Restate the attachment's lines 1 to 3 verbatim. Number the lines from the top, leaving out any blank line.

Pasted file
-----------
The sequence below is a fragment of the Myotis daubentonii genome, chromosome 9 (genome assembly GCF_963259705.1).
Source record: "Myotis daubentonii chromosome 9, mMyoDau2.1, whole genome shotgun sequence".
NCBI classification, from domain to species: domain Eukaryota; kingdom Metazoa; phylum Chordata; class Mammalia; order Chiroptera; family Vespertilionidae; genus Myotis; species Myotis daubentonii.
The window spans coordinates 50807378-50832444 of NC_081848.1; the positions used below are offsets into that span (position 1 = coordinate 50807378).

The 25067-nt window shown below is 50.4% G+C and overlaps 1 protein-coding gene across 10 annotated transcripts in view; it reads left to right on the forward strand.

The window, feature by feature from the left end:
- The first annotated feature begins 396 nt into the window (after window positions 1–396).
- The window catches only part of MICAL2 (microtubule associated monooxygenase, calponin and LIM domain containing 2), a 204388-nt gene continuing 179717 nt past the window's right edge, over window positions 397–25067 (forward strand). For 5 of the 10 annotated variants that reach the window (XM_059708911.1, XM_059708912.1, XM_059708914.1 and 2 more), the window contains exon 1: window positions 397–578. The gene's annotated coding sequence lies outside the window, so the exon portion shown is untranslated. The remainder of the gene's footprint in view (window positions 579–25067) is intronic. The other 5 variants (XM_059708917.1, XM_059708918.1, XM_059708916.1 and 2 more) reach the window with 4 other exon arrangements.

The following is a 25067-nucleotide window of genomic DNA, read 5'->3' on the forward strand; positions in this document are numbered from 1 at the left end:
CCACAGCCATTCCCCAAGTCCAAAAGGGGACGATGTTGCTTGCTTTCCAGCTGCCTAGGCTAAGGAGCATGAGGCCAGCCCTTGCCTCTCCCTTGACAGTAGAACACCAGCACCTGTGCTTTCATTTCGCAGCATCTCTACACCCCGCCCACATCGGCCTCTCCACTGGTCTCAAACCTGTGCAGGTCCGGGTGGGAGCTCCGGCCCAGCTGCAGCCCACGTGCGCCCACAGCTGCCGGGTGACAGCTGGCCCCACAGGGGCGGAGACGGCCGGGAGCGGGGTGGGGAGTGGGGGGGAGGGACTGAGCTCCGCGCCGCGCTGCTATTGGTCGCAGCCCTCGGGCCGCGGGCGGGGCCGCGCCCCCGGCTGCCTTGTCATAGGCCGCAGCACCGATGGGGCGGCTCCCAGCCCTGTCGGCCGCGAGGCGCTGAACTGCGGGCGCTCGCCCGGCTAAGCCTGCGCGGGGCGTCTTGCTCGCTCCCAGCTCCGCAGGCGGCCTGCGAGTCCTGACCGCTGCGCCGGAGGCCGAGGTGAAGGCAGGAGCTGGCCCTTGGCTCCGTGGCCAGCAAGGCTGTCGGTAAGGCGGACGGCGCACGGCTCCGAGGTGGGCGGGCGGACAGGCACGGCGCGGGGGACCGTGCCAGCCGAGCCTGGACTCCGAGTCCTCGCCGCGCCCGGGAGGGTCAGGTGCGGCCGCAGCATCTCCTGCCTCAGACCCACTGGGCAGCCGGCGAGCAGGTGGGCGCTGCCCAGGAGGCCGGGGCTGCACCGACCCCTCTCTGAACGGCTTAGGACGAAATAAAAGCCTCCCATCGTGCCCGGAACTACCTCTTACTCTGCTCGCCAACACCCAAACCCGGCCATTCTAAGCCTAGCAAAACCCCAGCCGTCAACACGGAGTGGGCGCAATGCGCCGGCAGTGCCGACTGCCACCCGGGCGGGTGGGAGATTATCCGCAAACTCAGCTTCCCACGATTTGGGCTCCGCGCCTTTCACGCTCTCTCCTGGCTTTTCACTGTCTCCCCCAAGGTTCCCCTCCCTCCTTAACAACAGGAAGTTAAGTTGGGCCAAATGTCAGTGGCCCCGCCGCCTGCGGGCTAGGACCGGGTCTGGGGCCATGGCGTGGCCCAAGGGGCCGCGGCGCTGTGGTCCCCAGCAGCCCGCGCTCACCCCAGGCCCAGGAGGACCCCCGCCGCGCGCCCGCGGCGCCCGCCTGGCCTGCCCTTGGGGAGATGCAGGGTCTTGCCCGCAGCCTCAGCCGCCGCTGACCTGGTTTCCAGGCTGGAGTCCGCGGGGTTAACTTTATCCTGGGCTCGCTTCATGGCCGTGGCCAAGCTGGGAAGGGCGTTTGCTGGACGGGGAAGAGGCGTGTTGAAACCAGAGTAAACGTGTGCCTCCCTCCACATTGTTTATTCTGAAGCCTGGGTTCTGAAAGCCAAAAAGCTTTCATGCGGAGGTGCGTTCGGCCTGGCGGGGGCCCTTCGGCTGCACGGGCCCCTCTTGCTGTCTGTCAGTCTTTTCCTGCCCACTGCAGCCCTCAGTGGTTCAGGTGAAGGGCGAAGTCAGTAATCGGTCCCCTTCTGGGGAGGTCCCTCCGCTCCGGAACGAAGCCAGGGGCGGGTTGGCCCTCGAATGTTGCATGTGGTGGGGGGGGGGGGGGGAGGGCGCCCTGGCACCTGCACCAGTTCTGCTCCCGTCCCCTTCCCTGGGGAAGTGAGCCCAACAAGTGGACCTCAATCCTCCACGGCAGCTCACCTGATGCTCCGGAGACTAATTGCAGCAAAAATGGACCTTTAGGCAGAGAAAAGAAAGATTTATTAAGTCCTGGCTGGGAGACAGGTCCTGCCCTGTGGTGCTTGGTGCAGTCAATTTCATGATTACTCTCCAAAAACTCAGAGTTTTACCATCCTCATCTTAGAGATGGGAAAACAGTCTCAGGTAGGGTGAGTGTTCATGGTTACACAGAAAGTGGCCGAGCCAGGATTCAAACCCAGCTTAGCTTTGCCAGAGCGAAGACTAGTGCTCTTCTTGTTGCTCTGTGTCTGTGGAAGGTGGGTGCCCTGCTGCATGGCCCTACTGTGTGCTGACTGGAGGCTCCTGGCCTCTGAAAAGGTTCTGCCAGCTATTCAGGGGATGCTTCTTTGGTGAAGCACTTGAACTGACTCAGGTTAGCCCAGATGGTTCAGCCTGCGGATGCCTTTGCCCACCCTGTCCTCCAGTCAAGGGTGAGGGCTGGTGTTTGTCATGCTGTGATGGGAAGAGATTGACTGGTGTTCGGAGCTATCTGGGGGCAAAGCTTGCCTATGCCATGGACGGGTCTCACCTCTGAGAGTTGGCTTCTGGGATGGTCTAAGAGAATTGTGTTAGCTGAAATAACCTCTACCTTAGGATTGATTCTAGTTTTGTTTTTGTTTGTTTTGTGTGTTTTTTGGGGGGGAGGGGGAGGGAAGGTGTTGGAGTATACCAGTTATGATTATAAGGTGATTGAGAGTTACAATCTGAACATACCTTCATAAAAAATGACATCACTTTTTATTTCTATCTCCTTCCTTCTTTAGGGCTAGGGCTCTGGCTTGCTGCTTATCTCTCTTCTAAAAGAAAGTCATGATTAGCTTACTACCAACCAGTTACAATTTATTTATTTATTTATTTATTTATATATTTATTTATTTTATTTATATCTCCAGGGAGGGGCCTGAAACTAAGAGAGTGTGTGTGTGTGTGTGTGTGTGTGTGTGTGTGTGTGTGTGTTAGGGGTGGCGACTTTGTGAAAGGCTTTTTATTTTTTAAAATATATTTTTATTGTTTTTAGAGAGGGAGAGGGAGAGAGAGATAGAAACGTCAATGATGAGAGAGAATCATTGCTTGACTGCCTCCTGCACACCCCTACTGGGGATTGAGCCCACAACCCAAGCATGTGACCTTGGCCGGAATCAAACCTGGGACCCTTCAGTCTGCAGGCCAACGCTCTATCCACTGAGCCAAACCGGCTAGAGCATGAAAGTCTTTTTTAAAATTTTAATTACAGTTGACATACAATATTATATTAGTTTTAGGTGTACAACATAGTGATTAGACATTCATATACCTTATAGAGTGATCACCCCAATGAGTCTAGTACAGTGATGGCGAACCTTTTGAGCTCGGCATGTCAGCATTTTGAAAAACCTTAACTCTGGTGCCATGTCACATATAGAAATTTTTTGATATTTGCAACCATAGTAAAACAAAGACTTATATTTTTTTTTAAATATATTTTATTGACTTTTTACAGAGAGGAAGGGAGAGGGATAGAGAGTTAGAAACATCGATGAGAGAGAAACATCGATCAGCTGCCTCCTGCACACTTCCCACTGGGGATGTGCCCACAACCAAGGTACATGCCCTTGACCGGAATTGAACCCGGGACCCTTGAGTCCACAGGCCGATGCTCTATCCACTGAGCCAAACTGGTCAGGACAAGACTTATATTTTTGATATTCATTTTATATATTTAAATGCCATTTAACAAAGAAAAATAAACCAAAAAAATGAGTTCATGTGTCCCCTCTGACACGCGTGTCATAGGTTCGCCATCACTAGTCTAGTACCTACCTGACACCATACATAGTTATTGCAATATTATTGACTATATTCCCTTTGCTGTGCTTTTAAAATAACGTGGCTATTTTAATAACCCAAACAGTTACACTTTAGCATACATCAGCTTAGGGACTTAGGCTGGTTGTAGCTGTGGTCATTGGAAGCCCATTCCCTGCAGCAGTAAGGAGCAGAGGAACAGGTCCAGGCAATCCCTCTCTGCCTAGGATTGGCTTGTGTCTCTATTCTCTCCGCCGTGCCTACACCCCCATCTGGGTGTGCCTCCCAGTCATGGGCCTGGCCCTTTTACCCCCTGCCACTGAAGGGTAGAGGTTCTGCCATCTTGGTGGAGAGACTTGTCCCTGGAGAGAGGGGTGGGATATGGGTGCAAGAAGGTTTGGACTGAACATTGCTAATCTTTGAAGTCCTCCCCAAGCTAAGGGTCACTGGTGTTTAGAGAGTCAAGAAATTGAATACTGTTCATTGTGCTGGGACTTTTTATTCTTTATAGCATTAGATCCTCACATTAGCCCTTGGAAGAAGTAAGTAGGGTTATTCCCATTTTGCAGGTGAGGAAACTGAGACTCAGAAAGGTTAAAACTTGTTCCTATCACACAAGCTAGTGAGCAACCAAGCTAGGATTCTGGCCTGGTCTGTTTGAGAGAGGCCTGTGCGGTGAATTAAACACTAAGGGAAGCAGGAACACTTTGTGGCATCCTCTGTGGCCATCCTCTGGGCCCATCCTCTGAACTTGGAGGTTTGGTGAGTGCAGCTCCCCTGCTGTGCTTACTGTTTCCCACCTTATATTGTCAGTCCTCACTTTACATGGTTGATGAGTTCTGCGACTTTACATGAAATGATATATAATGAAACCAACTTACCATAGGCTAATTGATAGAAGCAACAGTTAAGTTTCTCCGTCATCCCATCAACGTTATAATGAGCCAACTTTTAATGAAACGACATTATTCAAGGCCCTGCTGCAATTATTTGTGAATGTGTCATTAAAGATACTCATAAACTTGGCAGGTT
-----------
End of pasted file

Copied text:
The sequence below is a fragment of the Myotis daubentonii genome, chromosome 9 (genome assembly GCF_963259705.1).
Source record: "Myotis daubentonii chromosome 9, mMyoDau2.1, whole genome shotgun sequence".
NCBI classification, from domain to species: domain Eukaryota; kingdom Metazoa; phylum Chordata; class Mammalia; order Chiroptera; family Vespertilionidae; genus Myotis; species Myotis daubentonii.